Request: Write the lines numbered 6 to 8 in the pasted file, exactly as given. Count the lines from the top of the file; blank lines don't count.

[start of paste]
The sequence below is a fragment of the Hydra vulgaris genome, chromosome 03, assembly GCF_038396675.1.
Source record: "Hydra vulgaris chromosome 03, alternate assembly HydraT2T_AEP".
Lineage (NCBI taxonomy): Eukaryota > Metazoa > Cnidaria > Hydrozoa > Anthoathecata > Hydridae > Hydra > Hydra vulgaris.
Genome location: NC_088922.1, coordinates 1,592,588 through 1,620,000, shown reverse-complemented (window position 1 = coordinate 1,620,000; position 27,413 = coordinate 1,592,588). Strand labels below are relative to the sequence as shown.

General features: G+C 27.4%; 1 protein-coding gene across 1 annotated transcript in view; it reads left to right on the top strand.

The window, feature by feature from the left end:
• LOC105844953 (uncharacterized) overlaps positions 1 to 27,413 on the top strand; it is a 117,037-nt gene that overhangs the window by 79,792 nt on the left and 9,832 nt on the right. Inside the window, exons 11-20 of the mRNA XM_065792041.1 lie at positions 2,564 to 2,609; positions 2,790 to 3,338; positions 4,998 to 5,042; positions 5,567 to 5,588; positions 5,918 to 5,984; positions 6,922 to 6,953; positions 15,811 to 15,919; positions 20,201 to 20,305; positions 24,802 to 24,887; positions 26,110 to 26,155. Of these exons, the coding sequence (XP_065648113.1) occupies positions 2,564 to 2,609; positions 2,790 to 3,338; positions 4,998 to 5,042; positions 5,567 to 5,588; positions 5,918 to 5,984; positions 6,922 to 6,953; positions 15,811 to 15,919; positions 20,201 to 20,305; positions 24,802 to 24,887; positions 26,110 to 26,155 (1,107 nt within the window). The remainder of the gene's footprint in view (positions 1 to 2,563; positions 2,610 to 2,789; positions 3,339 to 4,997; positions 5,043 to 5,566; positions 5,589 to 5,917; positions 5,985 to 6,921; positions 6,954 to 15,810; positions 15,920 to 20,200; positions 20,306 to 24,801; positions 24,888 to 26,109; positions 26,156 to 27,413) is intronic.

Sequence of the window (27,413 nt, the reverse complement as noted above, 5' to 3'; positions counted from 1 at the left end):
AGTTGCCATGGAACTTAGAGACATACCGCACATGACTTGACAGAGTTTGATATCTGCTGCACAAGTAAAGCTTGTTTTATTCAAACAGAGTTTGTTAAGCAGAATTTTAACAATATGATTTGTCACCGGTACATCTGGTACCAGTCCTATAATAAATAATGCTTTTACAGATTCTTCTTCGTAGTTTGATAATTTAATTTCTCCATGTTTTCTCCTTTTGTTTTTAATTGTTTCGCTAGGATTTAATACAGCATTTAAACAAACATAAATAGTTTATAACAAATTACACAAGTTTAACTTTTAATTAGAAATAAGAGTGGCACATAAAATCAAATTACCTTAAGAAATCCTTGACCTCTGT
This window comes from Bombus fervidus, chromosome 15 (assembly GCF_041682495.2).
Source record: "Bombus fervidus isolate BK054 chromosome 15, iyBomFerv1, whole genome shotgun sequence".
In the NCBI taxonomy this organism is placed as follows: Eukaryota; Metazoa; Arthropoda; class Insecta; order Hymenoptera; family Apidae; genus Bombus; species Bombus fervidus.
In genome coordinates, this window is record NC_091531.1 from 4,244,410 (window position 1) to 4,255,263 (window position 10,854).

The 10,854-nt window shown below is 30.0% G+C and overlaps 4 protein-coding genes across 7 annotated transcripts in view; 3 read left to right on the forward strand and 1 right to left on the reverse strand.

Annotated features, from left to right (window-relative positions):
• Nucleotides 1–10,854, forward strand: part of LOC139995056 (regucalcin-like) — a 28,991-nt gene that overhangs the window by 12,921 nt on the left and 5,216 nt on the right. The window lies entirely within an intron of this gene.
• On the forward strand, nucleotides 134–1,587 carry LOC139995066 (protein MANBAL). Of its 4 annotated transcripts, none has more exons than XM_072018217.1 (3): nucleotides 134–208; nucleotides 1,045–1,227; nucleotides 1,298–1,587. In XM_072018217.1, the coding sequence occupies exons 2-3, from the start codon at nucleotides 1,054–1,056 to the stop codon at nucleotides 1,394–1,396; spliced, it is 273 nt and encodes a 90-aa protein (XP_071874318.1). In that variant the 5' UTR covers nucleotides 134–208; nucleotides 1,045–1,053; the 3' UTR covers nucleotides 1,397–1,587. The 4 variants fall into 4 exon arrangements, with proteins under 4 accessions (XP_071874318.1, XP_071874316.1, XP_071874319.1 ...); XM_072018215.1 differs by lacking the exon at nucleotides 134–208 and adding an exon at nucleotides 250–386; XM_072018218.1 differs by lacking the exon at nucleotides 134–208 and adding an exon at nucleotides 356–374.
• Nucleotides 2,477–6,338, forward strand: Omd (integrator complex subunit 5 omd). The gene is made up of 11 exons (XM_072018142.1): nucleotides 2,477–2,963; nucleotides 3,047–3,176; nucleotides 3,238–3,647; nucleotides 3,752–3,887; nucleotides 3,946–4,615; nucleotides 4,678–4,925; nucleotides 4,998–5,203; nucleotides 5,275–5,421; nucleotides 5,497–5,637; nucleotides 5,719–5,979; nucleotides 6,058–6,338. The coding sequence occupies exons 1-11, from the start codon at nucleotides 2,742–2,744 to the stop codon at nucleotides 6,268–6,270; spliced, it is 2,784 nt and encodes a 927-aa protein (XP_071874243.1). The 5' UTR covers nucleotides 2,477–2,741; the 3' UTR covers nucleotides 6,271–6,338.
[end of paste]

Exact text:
The window, feature by feature from the left end:
• LOC105844953 (uncharacterized) overlaps positions 1 to 27,413 on the top strand; it is a 117,037-nt gene that overhangs the window by 79,792 nt on the left and 9,832 nt on the right. Inside the window, exons 11-20 of the mRNA XM_065792041.1 lie at positions 2,564 to 2,609; positions 2,790 to 3,338; positions 4,998 to 5,042; positions 5,567 to 5,588; positions 5,918 to 5,984; positions 6,922 to 6,953; positions 15,811 to 15,919; positions 20,201 to 20,305; positions 24,802 to 24,887; positions 26,110 to 26,155. Of these exons, the coding sequence (XP_065648113.1) occupies positions 2,564 to 2,609; positions 2,790 to 3,338; positions 4,998 to 5,042; positions 5,567 to 5,588; positions 5,918 to 5,984; positions 6,922 to 6,953; positions 15,811 to 15,919; positions 20,201 to 20,305; positions 24,802 to 24,887; positions 26,110 to 26,155 (1,107 nt within the window). The remainder of the gene's footprint in view (positions 1 to 2,563; positions 2,610 to 2,789; positions 3,339 to 4,997; positions 5,043 to 5,566; positions 5,589 to 5,917; positions 5,985 to 6,921; positions 6,954 to 15,810; positions 15,920 to 20,200; positions 20,306 to 24,801; positions 24,888 to 26,109; positions 26,156 to 27,413) is intronic.

Sequence of the window (27,413 nt, the reverse complement as noted above, 5' to 3'; positions counted from 1 at the left end):